How Iran Attempts to Destroy the 2020 US Presidential Election
Not even two weeks before the 2020 U.S. presidential election, tens of thousands of emails allegedly from the far -right group Proud Boys threatened to “follow” Democrats if they didn’t vote for Trump. As officials warned at the time, the messages were about a wider disinformation in Iran and a campaign of influence intended to sow division in the U.S. and undermine confidence in the electoral process. Today, the U.S. Department of Justice has opened a lawsuit accusing two Iranian nationals of carrying out email blasts and more, providing new details in a daring manner. electoral interference.
Seyyed Mohammad Hosein Musa Kazemi, 24, and Sajjad Kashian, 27, face charges of conspiracy, transmission of interstate threats, computer fraud, and voter intimidation. The two allegedly worked for Iranian cybersecurity company Emennet Pasargad, Justice Department officials said contracted with the Iranian government. In addition to the accusation, the Treasury Department’s Office of Foreign Assets Control announced sanctions Thursday against the company, four members of its management, and two defendants.
“As said, Kazemi and Kashian are part of a coordinated conspiracy in which Iranian hackers seek to undermine faith and trust in the U.S. presidential election,” said U.S. Attorney for New York’s Southern District Damian Williams in a statement on Thursday. “As a result of the charges not being sealed today, and the simultaneous efforts of our U.S. government partners, Kazemi and Kashian will always look over their shoulders as we try to bring them to justice. “
Officials say they believe the accused are now in Iran. The State Department has announced a reward of up to $ 10 million for information about Kazemi and Kashian.
Court documents say that in addition to the threatening email campaign, the two men also tried to compromise voter registration databases in 11 states and succeeded in one, where they were able to seize more than 100,000 voters private data due to misconfiguration. Officials declined to identify the state, however The Wall Street Journal reported in October 2020 it was Alaska.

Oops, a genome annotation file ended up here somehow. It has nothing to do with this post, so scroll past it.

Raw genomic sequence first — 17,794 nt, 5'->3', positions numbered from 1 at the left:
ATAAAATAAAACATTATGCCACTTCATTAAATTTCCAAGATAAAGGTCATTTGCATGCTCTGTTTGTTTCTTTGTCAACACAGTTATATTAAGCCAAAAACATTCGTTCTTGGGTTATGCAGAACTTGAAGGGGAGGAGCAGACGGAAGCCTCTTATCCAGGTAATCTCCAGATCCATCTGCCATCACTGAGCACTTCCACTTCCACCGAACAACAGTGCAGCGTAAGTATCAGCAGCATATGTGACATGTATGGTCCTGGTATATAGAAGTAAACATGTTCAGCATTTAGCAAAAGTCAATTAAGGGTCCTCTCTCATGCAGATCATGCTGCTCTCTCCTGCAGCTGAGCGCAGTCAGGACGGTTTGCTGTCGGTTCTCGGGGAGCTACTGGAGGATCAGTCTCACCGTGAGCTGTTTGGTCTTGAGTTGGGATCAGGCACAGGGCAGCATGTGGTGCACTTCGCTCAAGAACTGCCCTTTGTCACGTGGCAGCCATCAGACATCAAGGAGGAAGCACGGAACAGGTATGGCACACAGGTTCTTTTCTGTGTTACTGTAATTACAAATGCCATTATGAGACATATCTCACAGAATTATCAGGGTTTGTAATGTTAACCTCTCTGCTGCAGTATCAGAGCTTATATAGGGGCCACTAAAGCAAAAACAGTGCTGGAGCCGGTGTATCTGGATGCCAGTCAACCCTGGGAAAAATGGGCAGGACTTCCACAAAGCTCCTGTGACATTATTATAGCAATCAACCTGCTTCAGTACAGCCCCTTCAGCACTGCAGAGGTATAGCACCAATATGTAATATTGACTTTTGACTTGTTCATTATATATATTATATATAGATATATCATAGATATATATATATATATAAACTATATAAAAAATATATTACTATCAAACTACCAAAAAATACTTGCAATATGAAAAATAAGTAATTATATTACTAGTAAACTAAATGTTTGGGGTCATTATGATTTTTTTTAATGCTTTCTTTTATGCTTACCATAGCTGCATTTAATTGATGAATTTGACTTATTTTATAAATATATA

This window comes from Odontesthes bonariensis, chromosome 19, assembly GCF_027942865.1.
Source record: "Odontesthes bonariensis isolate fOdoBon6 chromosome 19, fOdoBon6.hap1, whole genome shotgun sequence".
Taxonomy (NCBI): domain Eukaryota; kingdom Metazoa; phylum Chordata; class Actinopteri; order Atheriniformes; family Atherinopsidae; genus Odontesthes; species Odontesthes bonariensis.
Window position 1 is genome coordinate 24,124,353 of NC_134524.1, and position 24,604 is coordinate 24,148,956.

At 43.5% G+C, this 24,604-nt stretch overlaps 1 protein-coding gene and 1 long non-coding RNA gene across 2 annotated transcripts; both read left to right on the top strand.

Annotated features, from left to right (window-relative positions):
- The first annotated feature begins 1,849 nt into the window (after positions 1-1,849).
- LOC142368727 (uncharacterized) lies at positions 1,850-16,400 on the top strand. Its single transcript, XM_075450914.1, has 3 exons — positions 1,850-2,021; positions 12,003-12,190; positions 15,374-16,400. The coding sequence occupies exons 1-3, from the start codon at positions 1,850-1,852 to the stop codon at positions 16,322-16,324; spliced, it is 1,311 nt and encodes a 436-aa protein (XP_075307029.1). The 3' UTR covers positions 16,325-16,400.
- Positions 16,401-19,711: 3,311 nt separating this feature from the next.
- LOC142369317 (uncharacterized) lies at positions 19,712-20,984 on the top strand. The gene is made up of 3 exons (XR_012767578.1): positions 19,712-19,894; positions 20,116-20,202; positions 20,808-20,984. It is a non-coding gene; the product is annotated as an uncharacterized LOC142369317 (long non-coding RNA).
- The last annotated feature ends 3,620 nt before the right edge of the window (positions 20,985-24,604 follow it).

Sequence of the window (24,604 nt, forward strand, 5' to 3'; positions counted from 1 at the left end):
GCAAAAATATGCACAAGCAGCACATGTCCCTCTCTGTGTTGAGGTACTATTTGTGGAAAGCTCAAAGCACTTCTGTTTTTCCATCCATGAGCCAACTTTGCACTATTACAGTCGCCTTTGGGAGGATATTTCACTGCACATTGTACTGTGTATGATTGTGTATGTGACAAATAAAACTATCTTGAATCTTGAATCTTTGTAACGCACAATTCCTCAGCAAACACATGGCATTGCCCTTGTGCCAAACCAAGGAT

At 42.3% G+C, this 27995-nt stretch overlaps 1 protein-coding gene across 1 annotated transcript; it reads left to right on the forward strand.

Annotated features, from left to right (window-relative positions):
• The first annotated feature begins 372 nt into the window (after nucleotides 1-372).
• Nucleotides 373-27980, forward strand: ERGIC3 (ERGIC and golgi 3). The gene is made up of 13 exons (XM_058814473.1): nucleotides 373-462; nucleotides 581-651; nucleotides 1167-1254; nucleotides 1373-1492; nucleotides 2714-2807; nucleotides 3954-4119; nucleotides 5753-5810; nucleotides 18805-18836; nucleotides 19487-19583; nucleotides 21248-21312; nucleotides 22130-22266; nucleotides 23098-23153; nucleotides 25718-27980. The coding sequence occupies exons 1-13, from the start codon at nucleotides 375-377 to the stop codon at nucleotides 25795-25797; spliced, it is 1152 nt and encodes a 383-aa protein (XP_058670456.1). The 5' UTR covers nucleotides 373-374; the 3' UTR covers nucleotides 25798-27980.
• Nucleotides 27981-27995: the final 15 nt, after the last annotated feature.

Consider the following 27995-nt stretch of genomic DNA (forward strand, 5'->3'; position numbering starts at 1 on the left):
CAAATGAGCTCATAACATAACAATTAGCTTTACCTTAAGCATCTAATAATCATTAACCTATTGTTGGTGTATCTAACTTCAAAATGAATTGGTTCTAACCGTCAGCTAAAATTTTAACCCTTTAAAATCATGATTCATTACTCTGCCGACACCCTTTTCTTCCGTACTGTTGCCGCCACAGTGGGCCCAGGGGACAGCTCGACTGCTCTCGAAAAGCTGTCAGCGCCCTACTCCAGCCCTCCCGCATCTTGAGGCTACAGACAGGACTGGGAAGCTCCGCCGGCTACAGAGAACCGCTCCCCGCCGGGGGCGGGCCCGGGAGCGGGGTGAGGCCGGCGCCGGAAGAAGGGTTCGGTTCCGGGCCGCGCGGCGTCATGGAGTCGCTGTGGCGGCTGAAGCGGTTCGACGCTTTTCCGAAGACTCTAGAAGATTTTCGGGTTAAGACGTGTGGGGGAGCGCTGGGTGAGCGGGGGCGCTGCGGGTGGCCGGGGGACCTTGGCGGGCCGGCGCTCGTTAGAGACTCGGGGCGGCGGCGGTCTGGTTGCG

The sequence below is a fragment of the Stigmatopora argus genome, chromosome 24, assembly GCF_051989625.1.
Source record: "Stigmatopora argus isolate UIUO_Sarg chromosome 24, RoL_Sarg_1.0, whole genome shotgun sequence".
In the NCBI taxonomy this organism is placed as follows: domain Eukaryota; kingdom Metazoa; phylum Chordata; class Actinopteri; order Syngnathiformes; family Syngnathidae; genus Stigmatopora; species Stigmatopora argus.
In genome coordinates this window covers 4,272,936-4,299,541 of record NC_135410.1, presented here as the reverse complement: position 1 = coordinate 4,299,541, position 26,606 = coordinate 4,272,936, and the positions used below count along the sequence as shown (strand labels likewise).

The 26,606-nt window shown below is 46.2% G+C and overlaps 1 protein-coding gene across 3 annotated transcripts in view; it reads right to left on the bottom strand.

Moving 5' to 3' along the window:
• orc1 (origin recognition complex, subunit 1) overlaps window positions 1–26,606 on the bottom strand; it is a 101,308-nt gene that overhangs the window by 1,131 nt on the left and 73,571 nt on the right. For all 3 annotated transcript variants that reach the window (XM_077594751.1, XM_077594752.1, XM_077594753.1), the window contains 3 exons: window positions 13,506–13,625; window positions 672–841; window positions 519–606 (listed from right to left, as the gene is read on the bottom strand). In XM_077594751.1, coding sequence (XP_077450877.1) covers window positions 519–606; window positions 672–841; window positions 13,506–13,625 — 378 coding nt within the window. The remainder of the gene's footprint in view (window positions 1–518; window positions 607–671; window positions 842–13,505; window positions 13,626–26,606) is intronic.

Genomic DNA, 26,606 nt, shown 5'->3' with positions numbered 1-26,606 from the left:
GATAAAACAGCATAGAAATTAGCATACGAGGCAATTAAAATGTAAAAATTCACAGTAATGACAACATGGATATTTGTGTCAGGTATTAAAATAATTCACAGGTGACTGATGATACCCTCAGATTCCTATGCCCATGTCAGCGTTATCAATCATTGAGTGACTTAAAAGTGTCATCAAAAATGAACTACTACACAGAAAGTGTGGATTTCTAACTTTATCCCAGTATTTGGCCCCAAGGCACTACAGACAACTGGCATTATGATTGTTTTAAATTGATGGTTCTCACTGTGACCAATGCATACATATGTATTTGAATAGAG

The defendants are also accused of hacking an unnamed media company that offers content management services to several newspapers and other publications around the US. After learning of the activity, the FBI alerted the company, acting to block unauthorized access. Officials say the attackers tried to connect to the media company’s network the day after the election, but found themselves shut down. Iranian hackers are known to create and distribute legitimate look fake news articles or even seemingly hacking into real news sites post generated content.
The indictment also accuses the defendants of performing other types of influence operations. Disguised again as the Proud Boys, they allegedly sent Facebook messages and emails to Republican members of Congress, Trump campaign staff, and journalists claiming the Democratic party planned to take advantage of security vulnerabilities in state voter registration sites, editing mail ballots, and registering fake voters. . They also created and distributed a fake video of the hacking demonstration on Twitter, YouTube, and Facebook showing attackers exploiting vulnerabilities in the electoral infrastructure to compromise the websites of state voters and other platforms and can generate fraudulent ballots without.